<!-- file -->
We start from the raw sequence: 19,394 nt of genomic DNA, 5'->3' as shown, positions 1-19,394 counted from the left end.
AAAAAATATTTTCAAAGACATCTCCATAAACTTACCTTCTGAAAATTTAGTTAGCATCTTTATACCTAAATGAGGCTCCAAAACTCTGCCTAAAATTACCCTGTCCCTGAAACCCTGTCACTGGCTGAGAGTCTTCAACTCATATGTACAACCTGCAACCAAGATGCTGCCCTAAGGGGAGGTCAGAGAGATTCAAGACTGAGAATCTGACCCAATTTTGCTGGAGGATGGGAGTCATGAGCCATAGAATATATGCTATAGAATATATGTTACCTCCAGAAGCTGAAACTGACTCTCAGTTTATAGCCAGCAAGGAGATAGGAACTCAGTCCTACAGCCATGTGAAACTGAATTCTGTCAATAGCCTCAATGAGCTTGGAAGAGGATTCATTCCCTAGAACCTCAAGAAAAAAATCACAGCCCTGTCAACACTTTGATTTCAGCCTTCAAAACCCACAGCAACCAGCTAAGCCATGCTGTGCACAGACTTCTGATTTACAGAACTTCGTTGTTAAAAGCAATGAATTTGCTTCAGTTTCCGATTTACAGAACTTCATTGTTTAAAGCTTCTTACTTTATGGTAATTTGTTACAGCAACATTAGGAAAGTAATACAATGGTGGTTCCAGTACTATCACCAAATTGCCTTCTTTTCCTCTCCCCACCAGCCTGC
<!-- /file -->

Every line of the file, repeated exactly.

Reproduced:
We start from the raw sequence: 19,394 nt of genomic DNA, 5'->3' as shown, positions 1-19,394 counted from the left end.
AAAAAATATTTTCAAAGACATCTCCATAAACTTACCTTCTGAAAATTTAGTTAGCATCTTTATACCTAAATGAGGCTCCAAAACTCTGCCTAAAATTACCCTGTCCCTGAAACCCTGTCACTGGCTGAGAGTCTTCAACTCATATGTACAACCTGCAACCAAGATGCTGCCCTAAGGGGAGGTCAGAGAGATTCAAGACTGAGAATCTGACCCAATTTTGCTGGAGGATGGGAGTCATGAGCCATAGAATATATGCTATAGAATATATGTTACCTCCAGAAGCTGAAACTGACTCTCAGTTTATAGCCAGCAAGGAGATAGGAACTCAGTCCTACAGCCATGTGAAACTGAATTCTGTCAATAGCCTCAATGAGCTTGGAAGAGGATTCATTCCCTAGAACCTCAAGAAAAAAATCACAGCCCTGTCAACACTTTGATTTCAGCCTTCAAAACCCACAGCAACCAGCTAAGCCATGCTGTGCACAGACTTCTGATTTACAGAACTTCGTTGTTAAAAGCAATGAATTTGCTTCAGTTTCCGATTTACAGAACTTCATTGTTTAAAGCTTCTTACTTTATGGTAATTTGTTACAGCAACATTAGGAAAGTAATACAATGGTGGTTCCAGTACTATCACCAAATTGCCTTCTTTTCCTCTCCCCACCAGCCTGC